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Culture » Culture Features

Fertile Ground

Topsoil Theatrics stages a Christmas cocktail cabaret



John Kish is one of those actors who, the moment you see him on stage, fills you with all different kinds of emotions. He makes any production he is a part of better due to his complete immersion into the role, regardless of size. It is easy to tell his dedication to craft as he comes so prepared he just oozes charisma and confidence as he moves across the stage. So, if you're an actor, another of those emotions is jealousy. If you are both auditioning for the same role, you had better bring your A-game, because Kish certainly will and he will take that role with both hands.

But Kish hasn't always had this sort of recognition.

"So how long have I been a crazy person?" Kish says. "My whole life. A moth to a flame some say. I was always told I couldn't sing, couldn't dance, and couldn't act."

And so, in college, Kish made acting a side hobby to his horticulture degree. But after graduation, he ignored the naysayers and applied to multiple conservatories. He was accepted to all of them.

"I chose to attend New York's Circle in the Square theater school—the only school out of a Broadway theater," he recalls. "Got every drop of information I could the two years of school there and busted into the theater scene booking an agent, an off-Broadway children's show, and a spot in Town Hall's Broadway Rising Stars."

He says he learned a lot about himself that summer. And while he no longer doubted his acting abilities, his heart pulled him in a different direction. He took a break from the theater and worked four jobs.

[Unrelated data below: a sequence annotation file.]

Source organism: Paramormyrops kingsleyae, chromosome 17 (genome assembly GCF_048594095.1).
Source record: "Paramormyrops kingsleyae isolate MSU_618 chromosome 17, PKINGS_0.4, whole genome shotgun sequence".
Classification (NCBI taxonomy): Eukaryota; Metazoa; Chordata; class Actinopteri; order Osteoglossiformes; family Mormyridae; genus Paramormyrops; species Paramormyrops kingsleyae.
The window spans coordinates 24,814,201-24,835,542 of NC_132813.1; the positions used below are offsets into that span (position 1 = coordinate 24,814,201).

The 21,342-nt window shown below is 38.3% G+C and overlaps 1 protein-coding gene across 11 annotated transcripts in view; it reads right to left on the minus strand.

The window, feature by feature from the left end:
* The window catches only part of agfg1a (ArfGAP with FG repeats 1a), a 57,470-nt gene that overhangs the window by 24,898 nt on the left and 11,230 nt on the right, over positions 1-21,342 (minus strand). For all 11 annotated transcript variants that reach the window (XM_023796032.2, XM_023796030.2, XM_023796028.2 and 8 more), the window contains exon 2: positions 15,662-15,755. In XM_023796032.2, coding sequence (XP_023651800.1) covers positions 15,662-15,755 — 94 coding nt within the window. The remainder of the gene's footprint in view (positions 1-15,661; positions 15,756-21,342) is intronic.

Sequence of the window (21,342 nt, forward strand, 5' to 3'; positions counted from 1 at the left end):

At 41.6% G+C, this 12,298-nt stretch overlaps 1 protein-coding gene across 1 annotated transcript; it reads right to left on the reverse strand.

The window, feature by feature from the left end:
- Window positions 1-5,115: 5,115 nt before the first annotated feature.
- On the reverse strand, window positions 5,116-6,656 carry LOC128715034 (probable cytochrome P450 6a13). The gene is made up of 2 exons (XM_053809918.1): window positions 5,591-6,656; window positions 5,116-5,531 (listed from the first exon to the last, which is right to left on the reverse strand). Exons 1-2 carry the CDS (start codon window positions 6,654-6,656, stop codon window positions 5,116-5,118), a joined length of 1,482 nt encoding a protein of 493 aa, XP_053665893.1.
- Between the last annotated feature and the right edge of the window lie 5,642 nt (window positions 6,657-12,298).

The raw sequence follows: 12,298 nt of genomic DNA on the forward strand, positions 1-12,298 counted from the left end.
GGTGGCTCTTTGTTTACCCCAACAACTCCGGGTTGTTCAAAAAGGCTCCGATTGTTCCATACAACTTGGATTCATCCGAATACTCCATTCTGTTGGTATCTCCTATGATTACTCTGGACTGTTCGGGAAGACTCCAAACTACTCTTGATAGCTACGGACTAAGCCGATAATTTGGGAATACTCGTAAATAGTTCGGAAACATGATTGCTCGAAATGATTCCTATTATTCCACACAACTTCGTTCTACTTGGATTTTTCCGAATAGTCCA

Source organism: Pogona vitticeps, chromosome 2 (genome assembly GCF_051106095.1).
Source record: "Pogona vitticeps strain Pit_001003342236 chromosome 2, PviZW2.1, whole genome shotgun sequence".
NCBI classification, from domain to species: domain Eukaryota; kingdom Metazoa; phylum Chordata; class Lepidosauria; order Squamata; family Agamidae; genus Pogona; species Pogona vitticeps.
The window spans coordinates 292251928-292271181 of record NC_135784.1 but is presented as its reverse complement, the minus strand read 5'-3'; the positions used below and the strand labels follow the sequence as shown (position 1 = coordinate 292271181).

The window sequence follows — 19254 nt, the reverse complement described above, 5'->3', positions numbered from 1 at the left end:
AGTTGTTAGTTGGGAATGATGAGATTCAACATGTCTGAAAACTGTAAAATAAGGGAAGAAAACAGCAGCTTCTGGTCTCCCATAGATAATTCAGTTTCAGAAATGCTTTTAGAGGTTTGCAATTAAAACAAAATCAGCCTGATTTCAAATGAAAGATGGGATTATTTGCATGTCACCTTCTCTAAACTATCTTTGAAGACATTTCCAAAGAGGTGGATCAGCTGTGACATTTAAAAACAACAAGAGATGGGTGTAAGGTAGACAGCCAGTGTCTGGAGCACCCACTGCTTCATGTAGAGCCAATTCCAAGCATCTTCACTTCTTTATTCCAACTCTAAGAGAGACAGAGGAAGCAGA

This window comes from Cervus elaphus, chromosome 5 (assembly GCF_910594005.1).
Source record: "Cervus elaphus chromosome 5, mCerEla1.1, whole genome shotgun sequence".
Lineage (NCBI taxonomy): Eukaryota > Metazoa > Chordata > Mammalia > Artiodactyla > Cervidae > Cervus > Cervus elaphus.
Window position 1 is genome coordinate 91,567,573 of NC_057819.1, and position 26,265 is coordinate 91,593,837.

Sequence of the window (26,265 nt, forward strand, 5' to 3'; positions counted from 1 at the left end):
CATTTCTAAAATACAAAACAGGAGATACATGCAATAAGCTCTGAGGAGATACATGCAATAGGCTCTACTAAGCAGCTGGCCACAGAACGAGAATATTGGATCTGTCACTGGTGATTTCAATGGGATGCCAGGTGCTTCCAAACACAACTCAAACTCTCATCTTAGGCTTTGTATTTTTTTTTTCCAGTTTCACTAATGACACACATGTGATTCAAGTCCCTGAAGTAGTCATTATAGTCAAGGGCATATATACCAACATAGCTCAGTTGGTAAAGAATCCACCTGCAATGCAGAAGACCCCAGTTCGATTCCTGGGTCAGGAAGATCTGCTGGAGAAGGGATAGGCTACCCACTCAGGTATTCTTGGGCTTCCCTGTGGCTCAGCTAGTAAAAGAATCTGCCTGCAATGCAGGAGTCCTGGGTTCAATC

"The winter of 2013, I applied for Dramatic Adventures ACTion Ecuador. A theatrical traveling experience. It changed my life," he says. "Because of that trip I left New York, I started my own company, and I'm as happy as a clam. Having that realization, that Broadway is not the end goal or the most meaningful precipice, was huge."

He eventually moved to Bend to be near his sister and get on his feet financially. After landing jobs at Looney Bean and Art and Wine Oh My!, he got cast in Glass Menagerie his first week in town.

As someone who is constantly moving and always thinking, plotting, and planning, there is no way Kish would be satisfied just auditioning for shows and working as an itinerant community theater performer. In the short time he has lived in Bend, Kish has launched his own theatrical company, Topsoil Theatrics, which puts on the incredibly successful Cocktail Cabaret at 10 Below. With some of the finest vocal talents in Bend like Lilli Ann Linford-Foreman, Karen Sipes, Kimmie Neff, and many more, the idea of a cabaret in an upscale restaurant is something that hasn't been attempted in Bend in quite some time.

"In Bend, I've just started doing these downtown cocktail cabarets," he explains. "[It's] a way to bring theater into Bend city life and grow the Bend nightlife while building a cohesive theatrical community that works together to a common goal, high level theatrical performance."

It's that development and growth that drives Kish and his theater company.

"Topsoil is the most rich in nutrients and organisms in the soil 'horizon.' Soil is life! So basically it's 'life theater,' completely grounded and connected to being real, genuine and responsible," Kish says. "It also incorporates my love for plants and nature and giving back."

But Kish doesn't just want to make good theater or entertain a room, he wants to help make the world a better place.

"My main goal right now is to venture back to the small village in Ecuador I worked with in 2014," he says. "Therapeutic theater is highly effective in exploring pent up emotions and issues. Suicide and alcoholism is rampant in impoverished communities. Showing children they have a choice and a voice is life-changing for them and for me."

Cocktail Cabaret Christmas

7 pm, Saturday, Dec. 19 and 6 pm, Sunday, Dec. 20

10 Below Restaurant, 10 NW Minnesota Ave.


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